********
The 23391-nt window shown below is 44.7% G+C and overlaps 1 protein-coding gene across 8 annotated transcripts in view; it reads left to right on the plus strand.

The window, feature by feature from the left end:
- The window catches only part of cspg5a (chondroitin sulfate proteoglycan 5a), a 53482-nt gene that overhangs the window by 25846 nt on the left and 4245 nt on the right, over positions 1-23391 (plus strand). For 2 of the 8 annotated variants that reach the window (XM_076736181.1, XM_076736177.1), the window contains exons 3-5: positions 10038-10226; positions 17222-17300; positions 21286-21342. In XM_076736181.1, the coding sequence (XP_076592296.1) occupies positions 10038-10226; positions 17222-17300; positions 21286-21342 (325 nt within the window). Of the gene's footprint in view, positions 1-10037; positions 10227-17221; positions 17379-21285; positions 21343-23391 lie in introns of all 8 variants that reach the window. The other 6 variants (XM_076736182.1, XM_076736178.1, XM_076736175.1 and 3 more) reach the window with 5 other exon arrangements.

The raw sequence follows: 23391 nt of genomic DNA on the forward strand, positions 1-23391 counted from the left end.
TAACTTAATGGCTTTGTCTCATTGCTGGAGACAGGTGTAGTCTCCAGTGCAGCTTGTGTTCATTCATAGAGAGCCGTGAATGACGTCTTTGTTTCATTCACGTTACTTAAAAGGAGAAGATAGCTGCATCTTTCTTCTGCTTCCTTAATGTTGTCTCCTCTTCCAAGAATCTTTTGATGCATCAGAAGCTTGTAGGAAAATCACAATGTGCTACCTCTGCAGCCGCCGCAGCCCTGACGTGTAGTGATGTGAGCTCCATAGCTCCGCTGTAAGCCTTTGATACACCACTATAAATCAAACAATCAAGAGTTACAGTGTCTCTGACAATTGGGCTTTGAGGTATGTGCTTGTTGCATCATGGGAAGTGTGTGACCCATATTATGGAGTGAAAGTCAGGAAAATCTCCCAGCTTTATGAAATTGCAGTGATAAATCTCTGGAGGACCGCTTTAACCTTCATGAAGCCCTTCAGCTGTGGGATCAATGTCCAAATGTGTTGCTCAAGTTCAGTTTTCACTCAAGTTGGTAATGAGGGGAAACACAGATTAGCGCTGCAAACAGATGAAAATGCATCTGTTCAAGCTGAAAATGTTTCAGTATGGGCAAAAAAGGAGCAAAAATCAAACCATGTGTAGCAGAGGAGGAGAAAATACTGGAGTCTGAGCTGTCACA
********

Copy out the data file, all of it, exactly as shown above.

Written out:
The 23391-nt window shown below is 44.7% G+C and overlaps 1 protein-coding gene across 8 annotated transcripts in view; it reads left to right on the plus strand.

The window, feature by feature from the left end:
- The window catches only part of cspg5a (chondroitin sulfate proteoglycan 5a), a 53482-nt gene that overhangs the window by 25846 nt on the left and 4245 nt on the right, over positions 1-23391 (plus strand). For 2 of the 8 annotated variants that reach the window (XM_076736181.1, XM_076736177.1), the window contains exons 3-5: positions 10038-10226; positions 17222-17300; positions 21286-21342. In XM_076736181.1, the coding sequence (XP_076592296.1) occupies positions 10038-10226; positions 17222-17300; positions 21286-21342 (325 nt within the window). Of the gene's footprint in view, positions 1-10037; positions 10227-17221; positions 17379-21285; positions 21343-23391 lie in introns of all 8 variants that reach the window. The other 6 variants (XM_076736182.1, XM_076736178.1, XM_076736175.1 and 3 more) reach the window with 5 other exon arrangements.

The raw sequence follows: 23391 nt of genomic DNA on the forward strand, positions 1-23391 counted from the left end.
TAACTTAATGGCTTTGTCTCATTGCTGGAGACAGGTGTAGTCTCCAGTGCAGCTTGTGTTCATTCATAGAGAGCCGTGAATGACGTCTTTGTTTCATTCACGTTACTTAAAAGGAGAAGATAGCTGCATCTTTCTTCTGCTTCCTTAATGTTGTCTCCTCTTCCAAGAATCTTTTGATGCATCAGAAGCTTGTAGGAAAATCACAATGTGCTACCTCTGCAGCCGCCGCAGCCCTGACGTGTAGTGATGTGAGCTCCATAGCTCCGCTGTAAGCCTTTGATACACCACTATAAATCAAACAATCAAGAGTTACAGTGTCTCTGACAATTGGGCTTTGAGGTATGTGCTTGTTGCATCATGGGAAGTGTGTGACCCATATTATGGAGTGAAAGTCAGGAAAATCTCCCAGCTTTATGAAATTGCAGTGATAAATCTCTGGAGGACCGCTTTAACCTTCATGAAGCCCTTCAGCTGTGGGATCAATGTCCAAATGTGTTGCTCAAGTTCAGTTTTCACTCAAGTTGGTAATGAGGGGAAACACAGATTAGCGCTGCAAACAGATGAAAATGCATCTGTTCAAGCTGAAAATGTTTCAGTATGGGCAAAAAAGGAGCAAAAATCAAACCATGTGTAGCAGAGGAGGAGAAAATACTGGAGTCTGAGCTGTCACA